If you’ve been using the R-Word for a while now, it might be drilled into your vocabulary as a synonym for “stupid” or “idiotic”. You might not mean it in the literal sense, but ignorance isn’t a fair excuse. Even if you don’t personally know someone with an intellectual disability, using the R-Word in a conversation communicates the message that you are okay with this type of language, and that everyone else should be comfortable with it as well. Once this ideology spreads, it could eventually be used in front of the wrong person.
“It hurts and scares me when I am the only person with intellectual disabilities on the bus and young people start making ‘retard’ jokes or references. Please put yourself on that bus and fill the bus with people who are different from you. Imagine that they start making jokes using a term that describes you. It hurts and it is scary.”
– Joseph Franklin Stephens, Special Olympics Virginia athlete and Global Messenger
The correct terminology to use is “intellectual disability“. This means that the person has limitations in intellectual functioning and adaptive behaviors. Intellectual functioning, or IQ, refers to a person’s ability to learn, reason, make decisions, and solve problems. Adaptive behaviors are the necessary skills for day-to-day life, such as being able to communicate effectively, interact with others, and take care of oneself. Intellectual disabilities are thought to affect about 1% of the population.
Believe it or not, there are many older advocates who fought for human and civil rights back in the 1960s and 1970s who still say “mentally retarded” — even when talking about their own family member! It might not offend everyone, but it’s not worth the risk of hurting someone else who sees the word as derogatory or dehumanizing.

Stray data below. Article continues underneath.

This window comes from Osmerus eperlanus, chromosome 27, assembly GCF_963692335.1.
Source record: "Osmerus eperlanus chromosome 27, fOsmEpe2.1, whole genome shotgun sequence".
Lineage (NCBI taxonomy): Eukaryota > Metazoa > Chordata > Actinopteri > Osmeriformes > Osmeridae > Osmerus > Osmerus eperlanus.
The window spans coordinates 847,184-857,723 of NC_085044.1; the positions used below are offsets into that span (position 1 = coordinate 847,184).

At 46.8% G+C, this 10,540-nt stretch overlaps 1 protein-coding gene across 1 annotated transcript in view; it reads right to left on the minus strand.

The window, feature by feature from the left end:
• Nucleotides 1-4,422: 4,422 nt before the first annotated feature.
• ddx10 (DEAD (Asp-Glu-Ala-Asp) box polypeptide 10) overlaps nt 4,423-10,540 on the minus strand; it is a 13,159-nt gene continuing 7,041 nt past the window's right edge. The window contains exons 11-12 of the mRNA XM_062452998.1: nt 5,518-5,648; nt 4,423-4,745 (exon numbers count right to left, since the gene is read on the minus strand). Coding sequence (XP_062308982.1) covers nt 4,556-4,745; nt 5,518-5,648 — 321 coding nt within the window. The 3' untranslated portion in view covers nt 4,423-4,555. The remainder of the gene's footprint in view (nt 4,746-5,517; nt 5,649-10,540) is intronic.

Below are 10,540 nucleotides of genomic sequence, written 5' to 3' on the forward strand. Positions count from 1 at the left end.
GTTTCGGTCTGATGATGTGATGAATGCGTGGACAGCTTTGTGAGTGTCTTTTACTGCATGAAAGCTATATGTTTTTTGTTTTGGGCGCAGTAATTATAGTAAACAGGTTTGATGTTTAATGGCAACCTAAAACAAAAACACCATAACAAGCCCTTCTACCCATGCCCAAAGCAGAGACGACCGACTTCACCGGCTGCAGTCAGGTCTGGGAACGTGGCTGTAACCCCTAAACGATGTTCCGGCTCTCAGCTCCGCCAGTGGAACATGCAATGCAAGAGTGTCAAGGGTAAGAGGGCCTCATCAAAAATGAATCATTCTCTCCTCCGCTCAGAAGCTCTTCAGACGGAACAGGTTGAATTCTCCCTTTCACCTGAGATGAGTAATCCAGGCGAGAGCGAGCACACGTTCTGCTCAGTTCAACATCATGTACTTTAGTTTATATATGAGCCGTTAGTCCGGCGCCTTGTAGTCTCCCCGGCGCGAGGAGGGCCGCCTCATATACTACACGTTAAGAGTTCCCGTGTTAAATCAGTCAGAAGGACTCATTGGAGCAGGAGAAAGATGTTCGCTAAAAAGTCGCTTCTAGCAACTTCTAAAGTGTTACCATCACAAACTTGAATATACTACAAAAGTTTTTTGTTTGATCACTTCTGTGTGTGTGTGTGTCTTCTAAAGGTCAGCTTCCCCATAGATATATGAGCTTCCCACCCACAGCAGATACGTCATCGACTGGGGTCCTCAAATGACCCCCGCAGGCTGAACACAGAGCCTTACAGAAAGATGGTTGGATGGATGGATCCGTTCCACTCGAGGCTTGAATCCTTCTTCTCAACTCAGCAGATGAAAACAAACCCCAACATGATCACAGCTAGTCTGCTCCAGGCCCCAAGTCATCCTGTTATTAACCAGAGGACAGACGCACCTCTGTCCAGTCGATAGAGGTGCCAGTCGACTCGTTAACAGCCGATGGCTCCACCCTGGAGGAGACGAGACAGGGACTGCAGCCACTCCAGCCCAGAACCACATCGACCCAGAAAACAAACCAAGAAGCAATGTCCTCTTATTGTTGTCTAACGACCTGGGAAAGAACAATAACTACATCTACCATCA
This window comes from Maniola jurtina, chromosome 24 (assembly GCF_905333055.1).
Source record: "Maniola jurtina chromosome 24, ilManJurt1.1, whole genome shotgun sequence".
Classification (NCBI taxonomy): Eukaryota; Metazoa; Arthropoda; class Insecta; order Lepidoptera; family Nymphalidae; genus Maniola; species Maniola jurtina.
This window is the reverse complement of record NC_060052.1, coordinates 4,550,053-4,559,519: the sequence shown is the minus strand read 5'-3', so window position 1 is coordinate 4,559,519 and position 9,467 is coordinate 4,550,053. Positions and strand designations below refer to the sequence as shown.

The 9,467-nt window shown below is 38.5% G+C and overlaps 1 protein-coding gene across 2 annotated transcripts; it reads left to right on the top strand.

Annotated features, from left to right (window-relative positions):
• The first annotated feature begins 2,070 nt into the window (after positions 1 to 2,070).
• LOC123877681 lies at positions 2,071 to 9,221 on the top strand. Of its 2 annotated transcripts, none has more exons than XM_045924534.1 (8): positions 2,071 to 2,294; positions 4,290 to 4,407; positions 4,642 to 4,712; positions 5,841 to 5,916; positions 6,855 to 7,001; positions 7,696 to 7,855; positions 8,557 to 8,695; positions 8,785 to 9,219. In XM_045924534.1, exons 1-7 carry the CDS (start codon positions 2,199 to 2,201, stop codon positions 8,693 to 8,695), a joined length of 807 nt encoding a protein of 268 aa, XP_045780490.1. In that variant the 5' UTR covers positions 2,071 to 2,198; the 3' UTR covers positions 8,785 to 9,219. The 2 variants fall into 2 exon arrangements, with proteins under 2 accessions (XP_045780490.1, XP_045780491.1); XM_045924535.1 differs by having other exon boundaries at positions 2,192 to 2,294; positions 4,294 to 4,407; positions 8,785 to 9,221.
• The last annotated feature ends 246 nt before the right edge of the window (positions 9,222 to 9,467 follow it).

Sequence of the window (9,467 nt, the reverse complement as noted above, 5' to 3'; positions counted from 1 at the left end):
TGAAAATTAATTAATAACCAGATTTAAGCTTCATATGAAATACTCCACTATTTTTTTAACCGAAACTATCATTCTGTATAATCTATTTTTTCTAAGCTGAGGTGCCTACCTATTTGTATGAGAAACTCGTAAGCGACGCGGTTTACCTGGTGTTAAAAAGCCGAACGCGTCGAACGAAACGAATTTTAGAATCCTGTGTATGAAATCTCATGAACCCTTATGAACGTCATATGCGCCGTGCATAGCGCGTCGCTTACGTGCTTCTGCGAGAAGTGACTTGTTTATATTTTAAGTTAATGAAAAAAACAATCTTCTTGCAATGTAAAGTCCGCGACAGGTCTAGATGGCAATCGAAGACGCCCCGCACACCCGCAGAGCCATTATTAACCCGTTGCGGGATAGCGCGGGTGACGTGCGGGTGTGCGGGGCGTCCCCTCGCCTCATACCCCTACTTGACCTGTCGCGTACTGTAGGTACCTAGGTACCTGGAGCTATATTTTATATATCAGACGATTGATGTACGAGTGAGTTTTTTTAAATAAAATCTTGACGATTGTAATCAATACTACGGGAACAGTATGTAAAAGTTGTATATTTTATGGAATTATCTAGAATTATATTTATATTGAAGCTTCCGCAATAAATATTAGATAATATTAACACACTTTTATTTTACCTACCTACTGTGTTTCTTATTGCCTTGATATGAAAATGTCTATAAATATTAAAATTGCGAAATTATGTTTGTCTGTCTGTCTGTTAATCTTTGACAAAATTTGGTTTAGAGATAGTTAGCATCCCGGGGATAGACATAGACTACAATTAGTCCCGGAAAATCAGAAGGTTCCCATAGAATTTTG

So, which word should you use? The National Institutes of Health (NIH) uses “intellectually and developmentally disabled”, with the acronym of IDD. You could also use the name of the specific disability, such as Down syndrome or Apert syndrome. Better yet, how about you use the actual person’s name? If his name is Joe, that should work just fine.
The R-Word still might be “just a word” to you personally, but there’s no reason that you should willingly hurt someone just because you don’t understand it or agree. No one is asking you to do any favors–it’s simply a matter of respect. That’s the only R-Word you should be using. So the next time you’re having trouble finding a word to communicate something that’s foolish, ridiculous, or illogical, you should consult your new best friend: thesaurus.com. It might take some effort to replace this word from your vocabulary permanently, but it’s certainly worth it.
Image credit: http://www.huffingtonpost.com/2014/10/29/r-word-advocacy_n_6064196.html
Jessica Dolnick sets up many of the merchants that you see on We-Care.com, and through extensive research and personal experiences, writes about them in the We-Care blog. Jessica has always been passionate about the nonprofit sector–before working at We-Care.com, she organized benefit concerts, volunteered at her local hospital, and raised over $50,000 for her alma mater. Jessica holds a Bachelor of Arts with a double major in psychology and communication and a minor in education from the University at Albany.